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Rehd's Board Straightener

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            Board Straightener    

Construction and Use On Your Table Saw

        This is how I built MY board straightener, for MY Craftsman saw and your measurements may vary, but, the idea will be the same:   Taking materials with only Two sides surfaced or those with a little bow in them and straightening them for maximun useage.  I have made a couple of sketches to show approximately how it will look.   Here is a step by step construction procedure to reach that end.  

    First you must determine the width of your particular straightener.  I made mine 12" wide as it is 4" from the right guide slot to the blade, and I usually don't cut anything wider than 8" in rough stock.   Most of the stock I purchase is between 4" and 8" and has only the faces surfaced.  The edges are rough and uneven.  Purchasing stock in this fashion is generally about 2/3's the price of S4S stock.   So, when I get it home I have to straighten one edge in order to use it.  I allowed myself 8" on the left of the blade for that purpose.  The very minimum you would be able to go is the distance from the outer edges of both your guide slots on your particular table.   After you have cut the appropriate width out of a sheet of plywood, 8' long, you are ready for the next cut.   Set your fence to the outer edge of the right-hand guide slot( mitre guage slot ).   Turn your plywood over so that the good side is face down, run the blade down so that it will only score the plywood around 1/32" deep, the whole length of the piece.  IT IS VERY IMPORTANT THAT YOU USE THE SAME BLADE FOR THIS STEP THAT YOU WILL BE USING FOR YOUR STRAIGHTENING. This should be a 10" ( preferably carbide ).  Turn the plywood back over and set aside.  You need to cut 8' of 3/4" square stock to use as the material guides for the infeed and outfeed guides.  Then, you need to cut two pieces of stock to fit into the two mitre-slots fairly snugly, slightly lower than the table and full length.   That will depend on your particular saw as to thickness and width.  Don't worry about the "T" slots in some saws, just cut it to fit into the major part of the slot.  You also need to cut two cleats to use as stops for the front and rear of the table, so that your straightener will stay put when you are sliding stock over it.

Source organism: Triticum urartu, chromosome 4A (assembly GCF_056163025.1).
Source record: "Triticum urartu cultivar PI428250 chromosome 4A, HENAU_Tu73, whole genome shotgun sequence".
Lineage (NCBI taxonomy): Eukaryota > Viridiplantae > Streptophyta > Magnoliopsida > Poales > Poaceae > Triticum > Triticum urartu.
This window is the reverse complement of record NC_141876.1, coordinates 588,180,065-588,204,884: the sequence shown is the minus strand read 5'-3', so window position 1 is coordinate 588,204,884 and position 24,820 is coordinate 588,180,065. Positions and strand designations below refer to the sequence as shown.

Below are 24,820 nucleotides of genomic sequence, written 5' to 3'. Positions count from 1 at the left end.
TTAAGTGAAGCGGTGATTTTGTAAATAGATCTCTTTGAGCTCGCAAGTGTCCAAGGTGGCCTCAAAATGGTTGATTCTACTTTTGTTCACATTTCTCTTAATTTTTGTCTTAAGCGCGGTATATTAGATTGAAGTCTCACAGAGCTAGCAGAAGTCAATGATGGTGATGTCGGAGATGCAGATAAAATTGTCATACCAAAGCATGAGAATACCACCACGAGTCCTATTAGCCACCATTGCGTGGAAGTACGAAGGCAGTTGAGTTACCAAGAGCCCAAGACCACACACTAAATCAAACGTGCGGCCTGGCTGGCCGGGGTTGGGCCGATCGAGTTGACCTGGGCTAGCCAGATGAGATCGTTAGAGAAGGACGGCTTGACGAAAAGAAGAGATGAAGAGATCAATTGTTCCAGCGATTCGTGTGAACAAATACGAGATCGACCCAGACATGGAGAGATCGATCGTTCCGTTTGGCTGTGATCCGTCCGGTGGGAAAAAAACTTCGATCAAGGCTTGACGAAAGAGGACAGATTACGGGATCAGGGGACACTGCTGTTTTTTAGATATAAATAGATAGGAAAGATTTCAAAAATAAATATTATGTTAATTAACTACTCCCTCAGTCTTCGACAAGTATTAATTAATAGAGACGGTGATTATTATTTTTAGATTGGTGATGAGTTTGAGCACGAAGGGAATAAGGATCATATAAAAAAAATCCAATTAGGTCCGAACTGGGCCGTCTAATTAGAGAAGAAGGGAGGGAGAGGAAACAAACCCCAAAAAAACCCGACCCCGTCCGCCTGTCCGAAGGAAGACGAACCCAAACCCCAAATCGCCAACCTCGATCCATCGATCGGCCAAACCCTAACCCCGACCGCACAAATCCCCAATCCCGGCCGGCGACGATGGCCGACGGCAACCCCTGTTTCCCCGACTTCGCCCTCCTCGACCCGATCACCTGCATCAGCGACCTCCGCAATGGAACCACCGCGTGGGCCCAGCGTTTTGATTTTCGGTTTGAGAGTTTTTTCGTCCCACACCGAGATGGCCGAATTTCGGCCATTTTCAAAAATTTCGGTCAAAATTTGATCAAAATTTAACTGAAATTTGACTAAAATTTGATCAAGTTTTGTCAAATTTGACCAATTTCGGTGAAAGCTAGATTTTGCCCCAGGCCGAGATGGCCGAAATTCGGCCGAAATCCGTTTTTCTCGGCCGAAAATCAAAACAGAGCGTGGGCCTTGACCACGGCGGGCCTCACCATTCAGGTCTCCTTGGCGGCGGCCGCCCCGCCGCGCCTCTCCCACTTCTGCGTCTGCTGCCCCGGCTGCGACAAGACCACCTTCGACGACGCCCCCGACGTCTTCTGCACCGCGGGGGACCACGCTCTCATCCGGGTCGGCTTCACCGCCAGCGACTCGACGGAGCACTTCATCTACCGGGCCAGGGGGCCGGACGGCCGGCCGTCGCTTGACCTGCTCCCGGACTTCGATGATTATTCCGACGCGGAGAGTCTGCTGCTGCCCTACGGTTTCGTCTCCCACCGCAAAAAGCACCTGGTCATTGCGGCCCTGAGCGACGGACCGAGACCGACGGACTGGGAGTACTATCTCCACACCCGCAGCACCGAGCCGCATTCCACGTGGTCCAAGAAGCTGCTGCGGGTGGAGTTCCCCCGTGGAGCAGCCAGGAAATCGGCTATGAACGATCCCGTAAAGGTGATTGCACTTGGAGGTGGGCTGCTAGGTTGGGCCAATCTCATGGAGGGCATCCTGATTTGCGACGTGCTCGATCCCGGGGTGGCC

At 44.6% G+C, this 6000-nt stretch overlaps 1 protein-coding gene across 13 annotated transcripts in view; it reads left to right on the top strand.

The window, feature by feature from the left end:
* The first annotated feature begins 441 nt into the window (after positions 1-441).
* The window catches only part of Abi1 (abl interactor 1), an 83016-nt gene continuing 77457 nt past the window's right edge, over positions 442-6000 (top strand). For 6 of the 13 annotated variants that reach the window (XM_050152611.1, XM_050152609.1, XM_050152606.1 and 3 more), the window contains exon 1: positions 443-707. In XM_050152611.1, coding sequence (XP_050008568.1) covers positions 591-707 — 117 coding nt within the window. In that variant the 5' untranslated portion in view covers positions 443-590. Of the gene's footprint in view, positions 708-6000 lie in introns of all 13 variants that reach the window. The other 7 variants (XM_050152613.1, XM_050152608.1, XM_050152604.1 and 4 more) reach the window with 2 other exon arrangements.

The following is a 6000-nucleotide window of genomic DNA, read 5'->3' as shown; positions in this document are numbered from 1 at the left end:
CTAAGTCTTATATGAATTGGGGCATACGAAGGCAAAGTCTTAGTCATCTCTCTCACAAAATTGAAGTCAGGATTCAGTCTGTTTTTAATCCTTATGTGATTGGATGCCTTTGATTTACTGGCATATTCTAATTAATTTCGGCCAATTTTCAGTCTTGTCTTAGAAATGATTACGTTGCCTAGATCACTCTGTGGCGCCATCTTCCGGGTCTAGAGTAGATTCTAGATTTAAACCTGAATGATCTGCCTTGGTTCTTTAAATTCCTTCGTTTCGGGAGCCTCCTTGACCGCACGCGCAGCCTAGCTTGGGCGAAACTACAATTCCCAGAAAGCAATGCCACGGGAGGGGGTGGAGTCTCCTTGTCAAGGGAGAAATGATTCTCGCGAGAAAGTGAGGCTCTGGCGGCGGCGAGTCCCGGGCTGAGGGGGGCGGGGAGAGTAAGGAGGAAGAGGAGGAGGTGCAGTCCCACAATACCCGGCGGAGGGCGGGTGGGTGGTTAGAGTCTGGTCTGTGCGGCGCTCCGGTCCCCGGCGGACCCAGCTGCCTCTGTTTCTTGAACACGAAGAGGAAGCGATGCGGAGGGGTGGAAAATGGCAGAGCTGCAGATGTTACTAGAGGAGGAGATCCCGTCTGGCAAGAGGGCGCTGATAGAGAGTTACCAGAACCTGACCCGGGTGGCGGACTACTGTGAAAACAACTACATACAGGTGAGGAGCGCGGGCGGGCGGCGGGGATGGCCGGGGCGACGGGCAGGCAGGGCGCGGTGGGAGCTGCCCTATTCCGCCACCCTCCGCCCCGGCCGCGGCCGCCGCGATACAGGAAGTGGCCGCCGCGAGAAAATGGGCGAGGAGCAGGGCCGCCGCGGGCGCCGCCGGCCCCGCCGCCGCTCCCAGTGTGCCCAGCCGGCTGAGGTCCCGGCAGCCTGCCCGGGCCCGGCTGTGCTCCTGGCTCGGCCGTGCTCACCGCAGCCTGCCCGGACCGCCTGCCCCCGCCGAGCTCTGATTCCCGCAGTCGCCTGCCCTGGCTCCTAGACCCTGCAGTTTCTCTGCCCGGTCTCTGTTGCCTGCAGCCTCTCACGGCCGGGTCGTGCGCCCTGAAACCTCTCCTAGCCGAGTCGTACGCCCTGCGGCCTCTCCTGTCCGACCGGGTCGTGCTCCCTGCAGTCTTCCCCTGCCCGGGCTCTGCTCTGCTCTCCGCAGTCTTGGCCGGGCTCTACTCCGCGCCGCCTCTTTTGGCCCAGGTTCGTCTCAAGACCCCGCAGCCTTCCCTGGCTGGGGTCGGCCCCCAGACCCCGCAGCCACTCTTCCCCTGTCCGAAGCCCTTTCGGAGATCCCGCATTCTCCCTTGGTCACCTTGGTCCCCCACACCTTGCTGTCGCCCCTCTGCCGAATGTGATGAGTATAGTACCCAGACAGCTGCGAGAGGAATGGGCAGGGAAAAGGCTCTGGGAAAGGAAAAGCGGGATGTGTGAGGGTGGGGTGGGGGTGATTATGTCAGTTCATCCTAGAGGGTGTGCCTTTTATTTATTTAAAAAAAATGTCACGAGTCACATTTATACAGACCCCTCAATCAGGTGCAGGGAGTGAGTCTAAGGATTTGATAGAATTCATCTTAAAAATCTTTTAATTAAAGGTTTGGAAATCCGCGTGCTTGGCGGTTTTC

Now you will need to center your blade position so that you have equal lengths of infeed and outfeed table.  For most saws that will mean you will have more table saw  in front of the blade than behind it, so you need to place your stop cleats so that the blade is in the center and the plywood won't move on the table.  The right hand guide cleat will go on the right edge of the plywood, betweenn the two stops.   The left cleat will be placed according to your saw and location.   They MUST be straight, so that your plywood will fit snugly over the table without shifting at all.  I usually use glue and brads to hold the cleats on.  REMEMBER:   The scored saw kerf is the top!!   Once you have gotten all the cleats in place, and the plywood is solidly sitting on your table top, then you can turn the saw on and slowly run the blade up through the plywood until it is about 1" above the plywood.   Stop there if you plan on only cutting 3/4 or 11/16" stock.   You may have to hold down the plywood, being ever so careful where you put your hands or objects to hold it down.   The blade should come up through your scored kerf.  

    Now, you can install the infeed and outfeed guides as per the sketches.   They should come within  one inch of the blade and be cut off at the ends of the plywood.   IMPORTANT:  This is what makes the whole thing work......  The infeed guide MUST be aligned with the right edge of the saw kerf all the way down it's length.   The outfeed guide MUST be aligned with the left edge of the saw kerf, AND must have a slight bevel from the end to about 1" down it's length.  NO abrupt edge when the material is feeding through.      THAT'S  IT

    Two things I added to mine and are not really neccessary are hinged legs at the ends of the plywood, and I also used a plastic lamenent on my top surface for ease of cutting.   You can wax the surface and the edges of the guides to help in moving material through.   For heavier woods, the legs will keep the plywood from sagging at the ends from the extra weight.   Hinge them and it's easier to stand up against the wall or store of a shelf.  

                                        ALWAYS CUT BOARDS WITH THE BOW FACING THE FENCE

    When feeding material through the straightener, concentrate on keeping the material against the infeed table, but, as soon as you get about 1 foot of material on the outfeed side, switch your pressure to that surface and let the infeed side take care of itself.   Remember that if the board is crooked or bowed, don't start the cut on the very end of the piece.   You want to cut the curve off, so, average it out and cut towards the middle.   It may take a couple of runs through to get your straight edge.  You'll get the idea once you've cut a couple of boards on it. 

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